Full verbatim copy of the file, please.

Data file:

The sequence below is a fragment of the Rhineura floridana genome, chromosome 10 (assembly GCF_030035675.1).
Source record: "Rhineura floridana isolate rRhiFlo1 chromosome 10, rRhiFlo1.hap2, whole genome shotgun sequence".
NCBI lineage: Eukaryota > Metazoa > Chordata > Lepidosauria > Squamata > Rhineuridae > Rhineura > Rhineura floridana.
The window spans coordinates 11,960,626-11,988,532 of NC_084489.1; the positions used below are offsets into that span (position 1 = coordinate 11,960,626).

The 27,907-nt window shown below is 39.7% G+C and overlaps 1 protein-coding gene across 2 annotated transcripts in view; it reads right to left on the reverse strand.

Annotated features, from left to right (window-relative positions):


The sequence below is a fragment of the Rhineura floridana genome, chromosome 10 (assembly GCF_030035675.1).
Source record: "Rhineura floridana isolate rRhiFlo1 chromosome 10, rRhiFlo1.hap2, whole genome shotgun sequence".
NCBI lineage: Eukaryota > Metazoa > Chordata > Lepidosauria > Squamata > Rhineuridae > Rhineura > Rhineura floridana.
The window spans coordinates 11,960,626-11,988,532 of NC_084489.1; the positions used below are offsets into that span (position 1 = coordinate 11,960,626).

The 27,907-nt window shown below is 39.7% G+C and overlaps 1 protein-coding gene across 2 annotated transcripts in view; it reads right to left on the reverse strand.

Annotated features, from left to right (window-relative positions):